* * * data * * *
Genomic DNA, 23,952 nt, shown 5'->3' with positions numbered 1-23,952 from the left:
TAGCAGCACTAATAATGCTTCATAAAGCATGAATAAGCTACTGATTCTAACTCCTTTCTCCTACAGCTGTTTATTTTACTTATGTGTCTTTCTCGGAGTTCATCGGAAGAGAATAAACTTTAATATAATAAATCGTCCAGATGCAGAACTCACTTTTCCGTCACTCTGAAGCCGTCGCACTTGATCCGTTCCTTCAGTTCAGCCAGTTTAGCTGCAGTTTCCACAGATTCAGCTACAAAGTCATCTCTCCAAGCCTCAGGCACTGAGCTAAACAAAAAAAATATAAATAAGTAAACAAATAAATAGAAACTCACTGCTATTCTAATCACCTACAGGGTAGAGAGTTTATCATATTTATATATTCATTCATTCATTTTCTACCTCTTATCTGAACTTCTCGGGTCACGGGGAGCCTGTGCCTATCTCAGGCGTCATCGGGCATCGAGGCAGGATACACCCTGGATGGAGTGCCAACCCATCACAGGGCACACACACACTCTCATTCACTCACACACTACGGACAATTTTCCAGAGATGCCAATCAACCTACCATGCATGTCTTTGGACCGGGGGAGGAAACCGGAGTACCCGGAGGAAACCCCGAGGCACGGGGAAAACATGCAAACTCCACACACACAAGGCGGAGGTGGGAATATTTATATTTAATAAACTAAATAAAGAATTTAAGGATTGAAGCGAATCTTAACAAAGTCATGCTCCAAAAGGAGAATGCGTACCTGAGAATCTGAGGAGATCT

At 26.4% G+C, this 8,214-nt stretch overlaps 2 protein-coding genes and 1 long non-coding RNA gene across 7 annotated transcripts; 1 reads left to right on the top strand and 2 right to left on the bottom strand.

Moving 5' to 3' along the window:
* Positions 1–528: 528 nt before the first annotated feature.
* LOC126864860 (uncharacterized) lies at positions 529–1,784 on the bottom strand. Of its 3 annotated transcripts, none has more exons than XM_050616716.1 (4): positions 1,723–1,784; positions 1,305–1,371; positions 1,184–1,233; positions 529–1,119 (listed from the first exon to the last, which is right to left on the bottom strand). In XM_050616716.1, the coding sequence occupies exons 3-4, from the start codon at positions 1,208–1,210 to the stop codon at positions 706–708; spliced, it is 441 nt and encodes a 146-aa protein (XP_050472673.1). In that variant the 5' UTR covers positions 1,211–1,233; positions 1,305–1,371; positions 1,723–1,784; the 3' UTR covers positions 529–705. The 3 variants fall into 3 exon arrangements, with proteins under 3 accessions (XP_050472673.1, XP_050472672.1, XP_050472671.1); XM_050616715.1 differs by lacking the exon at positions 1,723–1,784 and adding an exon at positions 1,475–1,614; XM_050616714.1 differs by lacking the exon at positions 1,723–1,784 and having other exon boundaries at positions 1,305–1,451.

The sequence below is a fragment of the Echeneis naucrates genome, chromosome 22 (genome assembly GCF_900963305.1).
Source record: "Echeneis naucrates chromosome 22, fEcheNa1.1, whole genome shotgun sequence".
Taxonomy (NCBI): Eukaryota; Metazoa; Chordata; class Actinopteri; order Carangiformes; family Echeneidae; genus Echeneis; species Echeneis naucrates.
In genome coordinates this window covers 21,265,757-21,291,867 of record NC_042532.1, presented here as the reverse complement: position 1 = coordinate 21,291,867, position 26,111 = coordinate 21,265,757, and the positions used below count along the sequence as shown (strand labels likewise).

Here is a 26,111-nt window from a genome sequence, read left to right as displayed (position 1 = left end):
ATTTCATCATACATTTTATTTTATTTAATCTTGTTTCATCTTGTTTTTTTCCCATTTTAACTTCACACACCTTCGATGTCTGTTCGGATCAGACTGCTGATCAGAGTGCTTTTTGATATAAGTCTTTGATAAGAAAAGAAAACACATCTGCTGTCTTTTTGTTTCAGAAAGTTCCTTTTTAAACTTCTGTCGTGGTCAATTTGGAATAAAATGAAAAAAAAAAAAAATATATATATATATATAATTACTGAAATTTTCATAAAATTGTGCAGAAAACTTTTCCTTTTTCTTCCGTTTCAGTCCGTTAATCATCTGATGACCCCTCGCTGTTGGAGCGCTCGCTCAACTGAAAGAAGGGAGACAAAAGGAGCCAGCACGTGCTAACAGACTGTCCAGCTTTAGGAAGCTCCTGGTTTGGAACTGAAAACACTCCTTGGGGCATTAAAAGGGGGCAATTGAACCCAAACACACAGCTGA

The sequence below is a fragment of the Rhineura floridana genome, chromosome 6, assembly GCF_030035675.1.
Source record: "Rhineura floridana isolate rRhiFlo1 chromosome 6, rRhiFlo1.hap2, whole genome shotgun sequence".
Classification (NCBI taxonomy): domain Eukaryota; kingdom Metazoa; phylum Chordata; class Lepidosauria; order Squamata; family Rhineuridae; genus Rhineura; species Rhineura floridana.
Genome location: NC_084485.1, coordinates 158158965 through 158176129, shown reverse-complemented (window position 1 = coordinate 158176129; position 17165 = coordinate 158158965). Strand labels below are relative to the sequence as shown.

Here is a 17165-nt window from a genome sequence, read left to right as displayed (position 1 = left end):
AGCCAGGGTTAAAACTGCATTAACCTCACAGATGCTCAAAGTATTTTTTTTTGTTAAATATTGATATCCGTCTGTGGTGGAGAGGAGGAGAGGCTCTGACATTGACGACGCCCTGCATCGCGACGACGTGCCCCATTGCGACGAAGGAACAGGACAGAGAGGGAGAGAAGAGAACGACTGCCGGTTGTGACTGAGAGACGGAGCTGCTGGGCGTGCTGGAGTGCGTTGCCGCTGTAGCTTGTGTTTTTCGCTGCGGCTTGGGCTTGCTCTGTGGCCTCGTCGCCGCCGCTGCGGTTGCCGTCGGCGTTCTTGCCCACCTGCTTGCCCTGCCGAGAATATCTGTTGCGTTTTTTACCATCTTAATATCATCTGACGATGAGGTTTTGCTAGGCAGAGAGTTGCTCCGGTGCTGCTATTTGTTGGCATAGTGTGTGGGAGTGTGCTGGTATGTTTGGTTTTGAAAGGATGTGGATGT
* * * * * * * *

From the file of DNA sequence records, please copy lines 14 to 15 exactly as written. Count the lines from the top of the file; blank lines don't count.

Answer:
Source record: "Rhineura floridana isolate rRhiFlo1 chromosome 6, rRhiFlo1.hap2, whole genome shotgun sequence".
Classification (NCBI taxonomy): domain Eukaryota; kingdom Metazoa; phylum Chordata; class Lepidosauria; order Squamata; family Rhineuridae; genus Rhineura; species Rhineura floridana.